The number of USPTO patent grants tripled from 1980 to 2000, increasing at a rate greater than the expansion of R&D spending (Figures 1 and 2). Quillen and Webster (2001) computed that the proportion of US patent applications that eventually mature into a patent is as high as 97%. This contrasts with a long-term nominal rate (grants/applications lagged to account for examination delays) of about two thirds. An obvious inference is that patentability standards in the United States are low. Their analysis was subsequently revised (Quillen, Webster, & Eichman, 2002), leading to an estimated grant rate of 85%. Ebert (2004), however, raised an issue with the earlier assumptions that the claims in the several forms of "continuation" patents allowed in the United States are necessarily the same as in the initial applications, meaning that the issued patents are for different inventions. On that basis, the grant rate for the USPTO is about 75%, in line with other major patent offices.
Figure 2. R&D in US and total R&D in OECD (US, UK, France, Germany, Japan), 1981-1998.
Note. Data from Lesser and Lybbert (2004).
Barton (2000) focused a critique of USPTO practices on the quality, training, and allowed time of patent examiners. "The best way to improve patent validity is for the PTO to issue better decisions in the first place. This is a matter of the quality of the PTO staff and of the time that staff can allocate to each application" (p. 1933). No support for those positions is offered beyond general statements about brief examination periods and staff turnover.
Cockburn, Kortum, and Stern (2003) tested that assertion by examining a subset of 182 patents in 1997-2000 that were subjected to a validity review by the Court of Appeals for the Federal Circuit (CAFC), to which patent issues are referred. All granted patents for the period were subsequently evaluated to identify the productivity and experience of examiners in different technology areas for those examiners whose patents were invalidated by the CAFC. Regression analysis indicated no relationship between examiner experience and examiner workload and the likelihood of the invalidation of a patent. The small number of litigated patents is in no way a random sample of all patents, so the sample used in this analysis was not indicative of all examiners. Pertinently, though, the study provided no support for contentions that examiners' characteristics are the cause of declines in patent quality.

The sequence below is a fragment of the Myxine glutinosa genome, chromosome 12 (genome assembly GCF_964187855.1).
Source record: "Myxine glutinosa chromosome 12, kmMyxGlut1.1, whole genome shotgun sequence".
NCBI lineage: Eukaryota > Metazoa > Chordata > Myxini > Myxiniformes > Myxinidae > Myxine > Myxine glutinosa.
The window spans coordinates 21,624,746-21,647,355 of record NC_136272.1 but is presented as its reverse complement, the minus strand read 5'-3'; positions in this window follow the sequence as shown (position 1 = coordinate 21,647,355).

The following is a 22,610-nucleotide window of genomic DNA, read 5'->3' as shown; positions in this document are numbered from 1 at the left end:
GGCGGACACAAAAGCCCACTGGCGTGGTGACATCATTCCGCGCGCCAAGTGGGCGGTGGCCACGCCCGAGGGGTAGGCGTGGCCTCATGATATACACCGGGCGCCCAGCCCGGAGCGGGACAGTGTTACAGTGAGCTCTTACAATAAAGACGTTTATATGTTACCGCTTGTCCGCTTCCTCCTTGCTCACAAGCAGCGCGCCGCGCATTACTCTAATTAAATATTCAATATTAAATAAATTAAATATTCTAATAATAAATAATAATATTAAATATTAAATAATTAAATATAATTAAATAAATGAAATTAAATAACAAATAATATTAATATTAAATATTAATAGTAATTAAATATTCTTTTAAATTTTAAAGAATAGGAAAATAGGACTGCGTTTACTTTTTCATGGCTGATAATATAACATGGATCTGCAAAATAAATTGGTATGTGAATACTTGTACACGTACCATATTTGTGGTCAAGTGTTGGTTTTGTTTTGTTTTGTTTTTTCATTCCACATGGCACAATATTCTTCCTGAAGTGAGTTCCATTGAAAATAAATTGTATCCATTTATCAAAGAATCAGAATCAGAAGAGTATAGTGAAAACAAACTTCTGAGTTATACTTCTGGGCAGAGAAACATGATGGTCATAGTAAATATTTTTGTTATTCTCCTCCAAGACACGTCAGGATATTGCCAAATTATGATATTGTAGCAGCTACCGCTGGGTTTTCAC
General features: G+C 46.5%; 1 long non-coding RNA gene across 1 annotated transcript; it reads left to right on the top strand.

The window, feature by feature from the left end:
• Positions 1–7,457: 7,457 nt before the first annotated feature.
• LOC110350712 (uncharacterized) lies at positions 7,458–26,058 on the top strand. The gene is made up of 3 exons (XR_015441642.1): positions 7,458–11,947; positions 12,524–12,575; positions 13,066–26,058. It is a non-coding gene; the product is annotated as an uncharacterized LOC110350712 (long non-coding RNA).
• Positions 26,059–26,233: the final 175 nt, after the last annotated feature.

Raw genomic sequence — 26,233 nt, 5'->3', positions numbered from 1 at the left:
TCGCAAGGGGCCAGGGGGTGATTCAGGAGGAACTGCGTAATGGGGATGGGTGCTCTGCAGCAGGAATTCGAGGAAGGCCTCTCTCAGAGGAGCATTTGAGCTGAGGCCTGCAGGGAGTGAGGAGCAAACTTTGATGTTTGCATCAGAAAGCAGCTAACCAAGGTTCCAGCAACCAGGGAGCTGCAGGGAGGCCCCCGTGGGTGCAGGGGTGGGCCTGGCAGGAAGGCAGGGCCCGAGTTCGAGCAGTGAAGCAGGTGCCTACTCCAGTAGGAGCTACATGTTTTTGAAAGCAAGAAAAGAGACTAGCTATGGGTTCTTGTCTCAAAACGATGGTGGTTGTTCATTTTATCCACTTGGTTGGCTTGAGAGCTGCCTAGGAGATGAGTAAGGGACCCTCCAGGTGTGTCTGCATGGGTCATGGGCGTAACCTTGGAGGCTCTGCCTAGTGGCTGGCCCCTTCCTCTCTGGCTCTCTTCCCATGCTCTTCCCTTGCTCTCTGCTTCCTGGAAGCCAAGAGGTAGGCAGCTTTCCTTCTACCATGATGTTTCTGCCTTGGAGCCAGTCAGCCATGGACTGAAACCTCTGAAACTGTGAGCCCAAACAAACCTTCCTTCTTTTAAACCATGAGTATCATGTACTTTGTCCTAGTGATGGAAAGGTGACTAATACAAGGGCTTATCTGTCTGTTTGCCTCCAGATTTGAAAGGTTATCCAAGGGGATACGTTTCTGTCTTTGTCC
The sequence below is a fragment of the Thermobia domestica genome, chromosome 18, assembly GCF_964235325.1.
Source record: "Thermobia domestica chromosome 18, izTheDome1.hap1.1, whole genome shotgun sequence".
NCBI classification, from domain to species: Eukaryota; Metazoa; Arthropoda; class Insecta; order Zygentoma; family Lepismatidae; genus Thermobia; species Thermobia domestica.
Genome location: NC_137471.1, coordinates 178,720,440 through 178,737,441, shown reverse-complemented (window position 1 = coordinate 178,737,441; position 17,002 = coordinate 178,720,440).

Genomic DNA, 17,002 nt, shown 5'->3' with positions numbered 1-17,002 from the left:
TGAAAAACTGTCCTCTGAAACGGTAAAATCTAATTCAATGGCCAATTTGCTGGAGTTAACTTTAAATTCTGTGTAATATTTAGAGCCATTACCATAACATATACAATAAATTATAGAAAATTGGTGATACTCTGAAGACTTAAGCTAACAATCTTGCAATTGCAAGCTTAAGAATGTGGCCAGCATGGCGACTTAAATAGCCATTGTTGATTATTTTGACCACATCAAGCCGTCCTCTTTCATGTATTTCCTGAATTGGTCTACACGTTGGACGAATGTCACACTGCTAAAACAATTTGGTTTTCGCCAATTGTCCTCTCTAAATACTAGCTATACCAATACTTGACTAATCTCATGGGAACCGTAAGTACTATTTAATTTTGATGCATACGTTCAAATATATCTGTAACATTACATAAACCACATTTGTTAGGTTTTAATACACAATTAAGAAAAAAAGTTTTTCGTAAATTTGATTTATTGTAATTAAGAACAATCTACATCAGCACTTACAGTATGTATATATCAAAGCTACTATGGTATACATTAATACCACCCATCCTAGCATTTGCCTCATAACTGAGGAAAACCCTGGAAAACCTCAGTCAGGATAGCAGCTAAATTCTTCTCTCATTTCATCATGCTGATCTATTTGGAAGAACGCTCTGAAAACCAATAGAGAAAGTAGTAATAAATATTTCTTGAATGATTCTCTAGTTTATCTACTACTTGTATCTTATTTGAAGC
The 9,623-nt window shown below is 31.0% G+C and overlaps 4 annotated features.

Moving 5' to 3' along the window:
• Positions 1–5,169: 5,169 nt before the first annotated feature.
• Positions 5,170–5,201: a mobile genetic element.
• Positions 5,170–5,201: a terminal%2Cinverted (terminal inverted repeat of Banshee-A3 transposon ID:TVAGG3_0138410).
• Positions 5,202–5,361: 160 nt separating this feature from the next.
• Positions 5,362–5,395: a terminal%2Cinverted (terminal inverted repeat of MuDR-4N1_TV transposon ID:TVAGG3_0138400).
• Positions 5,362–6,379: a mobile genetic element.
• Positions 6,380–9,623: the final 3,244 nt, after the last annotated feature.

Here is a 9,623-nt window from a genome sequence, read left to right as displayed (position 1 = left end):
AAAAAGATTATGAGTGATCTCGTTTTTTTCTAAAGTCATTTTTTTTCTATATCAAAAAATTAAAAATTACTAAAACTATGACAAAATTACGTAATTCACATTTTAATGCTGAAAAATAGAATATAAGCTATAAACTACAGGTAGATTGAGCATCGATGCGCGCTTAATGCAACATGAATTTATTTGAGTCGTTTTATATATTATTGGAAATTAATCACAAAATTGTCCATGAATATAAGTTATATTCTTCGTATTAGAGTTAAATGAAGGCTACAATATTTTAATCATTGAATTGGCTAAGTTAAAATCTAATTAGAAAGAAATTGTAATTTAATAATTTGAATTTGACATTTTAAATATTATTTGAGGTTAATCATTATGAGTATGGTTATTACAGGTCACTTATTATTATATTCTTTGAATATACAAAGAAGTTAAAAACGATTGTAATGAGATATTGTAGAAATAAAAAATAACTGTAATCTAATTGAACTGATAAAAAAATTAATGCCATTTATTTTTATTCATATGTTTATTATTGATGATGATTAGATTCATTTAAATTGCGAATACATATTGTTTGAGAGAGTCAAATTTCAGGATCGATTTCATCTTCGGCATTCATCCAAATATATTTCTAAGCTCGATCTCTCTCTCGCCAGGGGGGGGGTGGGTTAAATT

King (2003) also evaluated examiners' practices over time and technological areas. He first examined the number of examiner hours adjusted for experience available for evaluating individual patents. Over 1985-1998, available hours remained largely constant, even though applications were rising at a faster pace than examiner hours. The differential was reflected in a longer backlog/pendency period. Although those findings apply overall and within technology groupings, the average hours applied to examining a patent varied substantially across technologies. Furthermore, those groups with longer examination hours available experienced fewer legal challenges to issued patents. That finding is consistent with a conclusion that the examination process could be improved, but does not sustain claims that the examination process overall has deteriorated over the past two decades.
Although the preceding studies provide no support for the hypothesis that examiner quality or time availability has declined, there are other possible sources of diminished patent standards, such as a reduction in nonobviousness requirements or an increase in scope granted. We sought to examine that hypothesis by evaluating responses to changes in policy (Lesser & Lybbert, 2004). That is, recognizing that the USPTO has a tightly managed examination process controlled through the Examiners' Manual (USPTO, 2004), we hypothesized that changes in standards would not be evolutionary or random but would rather follow a particular internal policy action or court decision. Six such changes were examined over the 1965-1997 period, ranging from the 1982 creation of the single court to address patent issues (the CAFC, often considered to be "pro-patent") to the 1993 internal decision by the USPTO to become more service-oriented.
The analysis used the success rate—the proportion of applications which eventually mature into grants. Modeling the patent application decision, it is possible to predict how each of these factors would affect the success rate in the long and short run (the period during which application rates would adjust to changes in the expected likelihood of a grant). Those expectations are shown in Table 1. The analysis (Figure 3) does not contradict the predictions in Table 1, so there is no evidence that patent-granting standards at the USPTO have changed.
Figure 3. Actual and predicted success ratio, 1965-1997.
Note. Data from Lesser and Lybbert (2004).